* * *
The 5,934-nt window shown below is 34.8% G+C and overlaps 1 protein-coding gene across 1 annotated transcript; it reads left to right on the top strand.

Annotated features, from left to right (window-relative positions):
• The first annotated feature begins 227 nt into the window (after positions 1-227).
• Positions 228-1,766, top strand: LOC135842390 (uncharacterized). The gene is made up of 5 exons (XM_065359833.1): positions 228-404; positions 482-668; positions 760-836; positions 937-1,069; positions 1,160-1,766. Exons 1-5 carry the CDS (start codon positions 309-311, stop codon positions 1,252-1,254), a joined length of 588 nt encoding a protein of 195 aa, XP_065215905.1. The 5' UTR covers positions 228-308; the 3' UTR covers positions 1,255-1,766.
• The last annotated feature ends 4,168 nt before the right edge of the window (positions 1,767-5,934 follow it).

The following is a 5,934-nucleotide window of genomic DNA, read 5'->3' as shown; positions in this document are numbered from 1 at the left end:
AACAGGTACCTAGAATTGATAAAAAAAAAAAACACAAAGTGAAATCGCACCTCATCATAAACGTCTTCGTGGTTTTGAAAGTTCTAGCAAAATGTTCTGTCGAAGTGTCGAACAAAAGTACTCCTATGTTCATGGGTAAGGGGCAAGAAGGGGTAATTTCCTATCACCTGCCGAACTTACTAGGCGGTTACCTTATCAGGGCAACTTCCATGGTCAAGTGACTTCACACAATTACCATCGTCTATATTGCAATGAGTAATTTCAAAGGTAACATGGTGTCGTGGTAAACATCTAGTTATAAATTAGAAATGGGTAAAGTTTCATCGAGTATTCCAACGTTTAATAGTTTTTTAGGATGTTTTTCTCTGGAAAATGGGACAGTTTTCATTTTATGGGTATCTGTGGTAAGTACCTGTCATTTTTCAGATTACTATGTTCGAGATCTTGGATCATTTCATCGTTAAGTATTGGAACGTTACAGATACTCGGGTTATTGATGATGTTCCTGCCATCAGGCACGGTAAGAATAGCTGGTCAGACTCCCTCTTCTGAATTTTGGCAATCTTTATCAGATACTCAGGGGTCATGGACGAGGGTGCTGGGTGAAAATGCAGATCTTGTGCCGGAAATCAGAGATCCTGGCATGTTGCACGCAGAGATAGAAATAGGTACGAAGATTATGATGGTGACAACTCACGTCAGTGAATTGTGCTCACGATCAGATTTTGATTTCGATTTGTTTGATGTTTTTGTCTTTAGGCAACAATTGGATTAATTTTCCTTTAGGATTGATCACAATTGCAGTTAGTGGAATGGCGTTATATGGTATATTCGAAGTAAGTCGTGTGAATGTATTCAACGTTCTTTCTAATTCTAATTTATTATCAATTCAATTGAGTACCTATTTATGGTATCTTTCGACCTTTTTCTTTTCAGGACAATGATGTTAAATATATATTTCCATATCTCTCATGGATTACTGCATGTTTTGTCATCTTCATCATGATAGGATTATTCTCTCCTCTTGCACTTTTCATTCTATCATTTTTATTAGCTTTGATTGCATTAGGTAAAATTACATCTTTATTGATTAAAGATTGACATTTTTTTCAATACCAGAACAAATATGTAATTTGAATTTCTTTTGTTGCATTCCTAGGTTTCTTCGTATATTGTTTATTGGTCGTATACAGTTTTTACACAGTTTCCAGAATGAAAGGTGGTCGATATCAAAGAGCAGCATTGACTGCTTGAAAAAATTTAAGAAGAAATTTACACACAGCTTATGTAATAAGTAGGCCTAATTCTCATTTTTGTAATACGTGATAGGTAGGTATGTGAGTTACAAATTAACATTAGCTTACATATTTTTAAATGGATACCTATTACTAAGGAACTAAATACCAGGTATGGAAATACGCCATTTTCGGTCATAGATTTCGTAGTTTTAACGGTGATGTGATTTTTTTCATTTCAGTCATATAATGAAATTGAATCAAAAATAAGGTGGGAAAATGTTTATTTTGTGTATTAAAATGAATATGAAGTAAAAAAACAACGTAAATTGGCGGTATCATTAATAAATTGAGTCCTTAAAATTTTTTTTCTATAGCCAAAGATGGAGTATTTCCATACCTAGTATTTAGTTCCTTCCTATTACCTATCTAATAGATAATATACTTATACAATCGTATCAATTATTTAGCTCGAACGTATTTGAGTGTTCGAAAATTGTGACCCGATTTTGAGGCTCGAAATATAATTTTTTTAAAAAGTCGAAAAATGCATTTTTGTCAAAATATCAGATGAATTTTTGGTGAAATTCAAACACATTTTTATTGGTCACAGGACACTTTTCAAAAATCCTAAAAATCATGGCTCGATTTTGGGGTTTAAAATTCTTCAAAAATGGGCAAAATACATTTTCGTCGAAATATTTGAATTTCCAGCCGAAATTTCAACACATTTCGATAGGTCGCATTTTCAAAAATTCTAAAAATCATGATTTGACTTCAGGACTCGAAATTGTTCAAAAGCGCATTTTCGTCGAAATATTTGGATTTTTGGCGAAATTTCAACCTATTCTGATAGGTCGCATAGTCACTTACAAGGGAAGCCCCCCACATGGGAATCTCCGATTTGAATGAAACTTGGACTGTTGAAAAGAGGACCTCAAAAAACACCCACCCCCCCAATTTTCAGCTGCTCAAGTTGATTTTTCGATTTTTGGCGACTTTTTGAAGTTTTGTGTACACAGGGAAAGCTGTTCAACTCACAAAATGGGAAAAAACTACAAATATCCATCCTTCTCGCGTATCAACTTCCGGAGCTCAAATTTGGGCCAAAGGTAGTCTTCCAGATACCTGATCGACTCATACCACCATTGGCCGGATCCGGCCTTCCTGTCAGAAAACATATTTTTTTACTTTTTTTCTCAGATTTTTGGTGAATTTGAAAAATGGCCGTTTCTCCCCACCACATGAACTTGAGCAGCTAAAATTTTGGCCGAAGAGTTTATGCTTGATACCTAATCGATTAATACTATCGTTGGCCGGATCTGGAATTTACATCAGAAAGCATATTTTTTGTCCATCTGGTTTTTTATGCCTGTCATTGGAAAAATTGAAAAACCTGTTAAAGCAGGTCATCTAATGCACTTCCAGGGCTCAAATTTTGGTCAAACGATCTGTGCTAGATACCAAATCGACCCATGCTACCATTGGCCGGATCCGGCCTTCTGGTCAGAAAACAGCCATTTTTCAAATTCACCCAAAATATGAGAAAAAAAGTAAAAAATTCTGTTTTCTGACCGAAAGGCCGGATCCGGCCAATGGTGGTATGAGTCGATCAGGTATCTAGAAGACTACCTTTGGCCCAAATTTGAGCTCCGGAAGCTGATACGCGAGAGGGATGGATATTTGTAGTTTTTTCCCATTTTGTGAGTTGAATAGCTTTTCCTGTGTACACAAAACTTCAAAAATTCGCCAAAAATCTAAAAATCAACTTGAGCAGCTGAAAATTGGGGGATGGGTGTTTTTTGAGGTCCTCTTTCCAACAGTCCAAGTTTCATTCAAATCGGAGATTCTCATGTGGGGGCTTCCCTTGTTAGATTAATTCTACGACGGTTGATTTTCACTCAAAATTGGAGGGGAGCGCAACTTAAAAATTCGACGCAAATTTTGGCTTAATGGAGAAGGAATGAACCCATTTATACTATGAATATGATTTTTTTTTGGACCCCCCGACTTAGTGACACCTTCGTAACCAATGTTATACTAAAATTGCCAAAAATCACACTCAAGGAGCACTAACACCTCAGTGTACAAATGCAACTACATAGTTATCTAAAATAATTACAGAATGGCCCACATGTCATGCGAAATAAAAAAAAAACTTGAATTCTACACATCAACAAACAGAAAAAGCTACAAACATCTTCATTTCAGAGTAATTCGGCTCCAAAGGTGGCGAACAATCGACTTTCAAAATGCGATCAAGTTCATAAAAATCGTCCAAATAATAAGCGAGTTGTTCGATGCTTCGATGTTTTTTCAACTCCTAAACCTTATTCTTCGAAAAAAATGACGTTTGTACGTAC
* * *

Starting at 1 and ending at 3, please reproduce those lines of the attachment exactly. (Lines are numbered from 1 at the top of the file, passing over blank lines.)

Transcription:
The 5,934-nt window shown below is 34.8% G+C and overlaps 1 protein-coding gene across 1 annotated transcript; it reads left to right on the top strand.

Annotated features, from left to right (window-relative positions):
• The first annotated feature begins 227 nt into the window (after positions 1-227).